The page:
Lisa Kelly shares what it’s like to teach amid the fear of another mass shooting.

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AS I sit in my classroom at View Ridge Elementary, getting ready for the day, my thoughts keep returning to the Roosevelt High School jazz band’s beautiful performance of Duke Ellington’s “Nutcracker” that all of our fourth-graders, including my son, attended. Many of our former students were performing, as well as several siblings of my current students. These kids are incredibly talented and dedicated to their musical craft.

But this morning, instead of reflecting on the joy of their musical talent, I am reflecting on the time during the performance that I spent making a plan — a plan of what I’d do if there were an active shooter in the auditorium.

What exits were available in the room? How would I tell the children to run and where would they go? Which exit should they use if the shooter were at the main door? What would I do if the shooter entered right next to my son’s seat in the auditorium, across the room from me? What if the shooter came from the door behind me? Would my fleeing elementary students make it to the high-school classrooms before they were closed and locked according to the school’s procedure for a lockdown?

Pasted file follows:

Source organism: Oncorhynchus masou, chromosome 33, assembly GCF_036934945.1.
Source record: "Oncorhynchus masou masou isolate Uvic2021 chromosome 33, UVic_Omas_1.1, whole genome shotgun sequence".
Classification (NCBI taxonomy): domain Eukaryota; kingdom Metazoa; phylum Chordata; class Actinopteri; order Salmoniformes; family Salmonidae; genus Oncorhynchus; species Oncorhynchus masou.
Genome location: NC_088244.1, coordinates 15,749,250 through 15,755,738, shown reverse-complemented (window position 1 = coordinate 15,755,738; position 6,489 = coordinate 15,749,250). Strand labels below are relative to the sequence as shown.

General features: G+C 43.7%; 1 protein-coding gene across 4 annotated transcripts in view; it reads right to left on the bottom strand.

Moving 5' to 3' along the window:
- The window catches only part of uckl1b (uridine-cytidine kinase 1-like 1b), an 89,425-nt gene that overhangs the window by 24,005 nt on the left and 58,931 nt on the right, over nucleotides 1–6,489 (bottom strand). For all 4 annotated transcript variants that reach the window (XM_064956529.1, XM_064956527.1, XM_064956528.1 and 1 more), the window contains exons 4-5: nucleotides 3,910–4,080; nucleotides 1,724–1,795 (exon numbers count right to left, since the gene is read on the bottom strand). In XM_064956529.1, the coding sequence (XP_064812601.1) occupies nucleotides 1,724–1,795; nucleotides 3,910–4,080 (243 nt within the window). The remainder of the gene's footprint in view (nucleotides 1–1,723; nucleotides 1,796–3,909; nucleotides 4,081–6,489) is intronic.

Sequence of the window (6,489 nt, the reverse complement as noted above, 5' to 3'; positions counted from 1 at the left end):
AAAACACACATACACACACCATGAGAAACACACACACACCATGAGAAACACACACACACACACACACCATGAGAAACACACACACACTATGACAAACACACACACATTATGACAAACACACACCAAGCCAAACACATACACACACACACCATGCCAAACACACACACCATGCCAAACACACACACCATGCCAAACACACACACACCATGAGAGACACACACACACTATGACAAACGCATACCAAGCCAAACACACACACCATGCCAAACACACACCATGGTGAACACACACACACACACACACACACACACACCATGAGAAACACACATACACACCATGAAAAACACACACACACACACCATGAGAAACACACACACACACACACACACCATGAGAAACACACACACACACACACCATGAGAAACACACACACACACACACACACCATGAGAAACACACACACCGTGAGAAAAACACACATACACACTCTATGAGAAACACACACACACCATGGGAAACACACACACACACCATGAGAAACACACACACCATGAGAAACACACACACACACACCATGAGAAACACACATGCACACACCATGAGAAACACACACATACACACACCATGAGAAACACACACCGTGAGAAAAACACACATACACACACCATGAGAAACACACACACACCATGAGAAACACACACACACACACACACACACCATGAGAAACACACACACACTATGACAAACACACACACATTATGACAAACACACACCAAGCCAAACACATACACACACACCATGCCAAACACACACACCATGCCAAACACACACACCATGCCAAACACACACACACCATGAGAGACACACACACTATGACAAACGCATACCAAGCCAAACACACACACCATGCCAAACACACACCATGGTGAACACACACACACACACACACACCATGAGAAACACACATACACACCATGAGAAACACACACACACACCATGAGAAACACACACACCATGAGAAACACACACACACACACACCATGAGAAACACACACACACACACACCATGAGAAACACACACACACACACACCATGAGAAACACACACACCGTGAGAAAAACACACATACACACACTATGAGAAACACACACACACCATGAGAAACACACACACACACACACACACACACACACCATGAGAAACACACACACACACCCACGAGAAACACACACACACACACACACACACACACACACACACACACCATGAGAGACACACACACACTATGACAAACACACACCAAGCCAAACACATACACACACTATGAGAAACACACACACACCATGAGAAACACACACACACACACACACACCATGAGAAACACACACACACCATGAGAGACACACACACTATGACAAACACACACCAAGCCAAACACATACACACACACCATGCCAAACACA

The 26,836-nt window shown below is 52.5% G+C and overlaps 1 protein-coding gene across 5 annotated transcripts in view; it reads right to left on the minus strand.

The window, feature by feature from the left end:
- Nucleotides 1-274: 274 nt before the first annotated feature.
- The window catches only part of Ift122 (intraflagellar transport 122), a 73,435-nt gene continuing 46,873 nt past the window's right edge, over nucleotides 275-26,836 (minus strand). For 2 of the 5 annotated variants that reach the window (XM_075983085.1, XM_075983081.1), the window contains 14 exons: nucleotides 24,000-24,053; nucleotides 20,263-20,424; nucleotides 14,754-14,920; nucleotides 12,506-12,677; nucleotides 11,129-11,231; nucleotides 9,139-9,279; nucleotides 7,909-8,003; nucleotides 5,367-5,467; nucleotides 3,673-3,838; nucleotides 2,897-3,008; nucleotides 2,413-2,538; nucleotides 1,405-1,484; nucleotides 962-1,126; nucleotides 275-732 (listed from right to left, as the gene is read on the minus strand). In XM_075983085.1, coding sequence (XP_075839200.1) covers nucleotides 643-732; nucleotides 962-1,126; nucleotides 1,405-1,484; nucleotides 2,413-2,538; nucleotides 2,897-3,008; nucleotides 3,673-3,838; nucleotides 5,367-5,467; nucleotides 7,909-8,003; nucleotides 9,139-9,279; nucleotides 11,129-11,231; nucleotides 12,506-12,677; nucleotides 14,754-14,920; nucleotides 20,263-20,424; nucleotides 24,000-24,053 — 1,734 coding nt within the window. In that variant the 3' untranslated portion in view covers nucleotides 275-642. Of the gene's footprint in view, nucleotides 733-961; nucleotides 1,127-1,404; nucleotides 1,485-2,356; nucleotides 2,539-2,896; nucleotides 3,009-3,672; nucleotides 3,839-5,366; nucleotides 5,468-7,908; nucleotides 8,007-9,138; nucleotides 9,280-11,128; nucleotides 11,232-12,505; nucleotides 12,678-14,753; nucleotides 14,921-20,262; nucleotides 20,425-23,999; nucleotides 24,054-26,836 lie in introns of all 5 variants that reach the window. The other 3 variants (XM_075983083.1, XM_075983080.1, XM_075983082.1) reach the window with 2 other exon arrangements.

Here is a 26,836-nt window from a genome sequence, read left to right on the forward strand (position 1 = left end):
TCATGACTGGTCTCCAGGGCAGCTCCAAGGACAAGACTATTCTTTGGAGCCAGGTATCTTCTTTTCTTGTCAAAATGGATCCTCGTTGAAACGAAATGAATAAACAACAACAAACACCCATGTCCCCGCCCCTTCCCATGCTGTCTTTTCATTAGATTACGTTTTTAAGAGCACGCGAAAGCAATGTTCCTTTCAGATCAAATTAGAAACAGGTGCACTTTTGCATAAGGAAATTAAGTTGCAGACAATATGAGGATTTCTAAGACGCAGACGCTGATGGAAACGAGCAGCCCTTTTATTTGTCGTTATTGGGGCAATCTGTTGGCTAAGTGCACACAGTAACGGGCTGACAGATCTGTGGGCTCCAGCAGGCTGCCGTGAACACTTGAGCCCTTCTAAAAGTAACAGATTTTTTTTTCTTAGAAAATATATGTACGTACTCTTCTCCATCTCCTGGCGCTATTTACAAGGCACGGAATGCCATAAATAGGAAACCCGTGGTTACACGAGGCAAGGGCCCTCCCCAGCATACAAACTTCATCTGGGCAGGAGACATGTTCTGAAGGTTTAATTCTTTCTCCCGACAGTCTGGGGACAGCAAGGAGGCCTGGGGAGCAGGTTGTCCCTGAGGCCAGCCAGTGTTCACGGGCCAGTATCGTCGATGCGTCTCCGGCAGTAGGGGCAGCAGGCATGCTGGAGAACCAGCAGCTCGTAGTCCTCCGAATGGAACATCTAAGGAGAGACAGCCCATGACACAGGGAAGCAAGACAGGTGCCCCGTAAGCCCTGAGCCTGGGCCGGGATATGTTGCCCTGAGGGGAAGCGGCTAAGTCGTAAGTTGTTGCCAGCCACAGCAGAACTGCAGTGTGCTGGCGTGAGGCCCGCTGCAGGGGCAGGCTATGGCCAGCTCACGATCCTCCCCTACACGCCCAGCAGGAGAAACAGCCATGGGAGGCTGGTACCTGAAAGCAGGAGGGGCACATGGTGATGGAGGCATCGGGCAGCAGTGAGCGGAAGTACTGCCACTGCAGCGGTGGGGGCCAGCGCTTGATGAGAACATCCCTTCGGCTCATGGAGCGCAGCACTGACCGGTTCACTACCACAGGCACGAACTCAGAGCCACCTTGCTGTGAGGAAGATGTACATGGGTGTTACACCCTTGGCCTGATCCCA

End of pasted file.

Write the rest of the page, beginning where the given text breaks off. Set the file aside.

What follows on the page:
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An article I just read stated that one’s best chance of survival is not to hide but to run, even if you have to run past the shooter. Would I be able to make the right decision to save myself, my son and help my class?

In this new day of international terrorist groups wanting to hurt others through gun violence, I am fearful of domestic terrorism. I worry about the former or current student who is looking for revenge and has access to legally purchased guns. I am concerned about the suicidal citizen who is angry with the world and armed with an arsenal of legally obtained assault-style weapons.

As my husband pointed out, whether it is a domestic situation or an international threat, the fear is the same. He and I both grew up in fear of a nuclear war. As a child, I dreamed that nuclear bombs were exploding at the naval station in the Sand Point neighborhood of Seattle as I watched from the hillside above. The Cold War has ended, but the fear has changed shape. This new fear has infiltrated all normal life experiences: holiday shopping, going to the movies, sporting events and school. Imagine the new nightmares of our children.

Albert Einstein said that the definition of insanity is doing the same thing over and over and expecting different results. We, as a nation, have done virtually nothing to stop this new “active-shooter” reality. I’ve read about other countries that took drastic steps in response to a large shooting massacre. Not hundreds of massacres — just one massacre.

So here we sit, watching shootings unfold nearly every week, hoping for a different result in the absence of action. We are making plans to deal with our horrific new normal.

I think Einstein would agree with me: This is our nation’s insanity.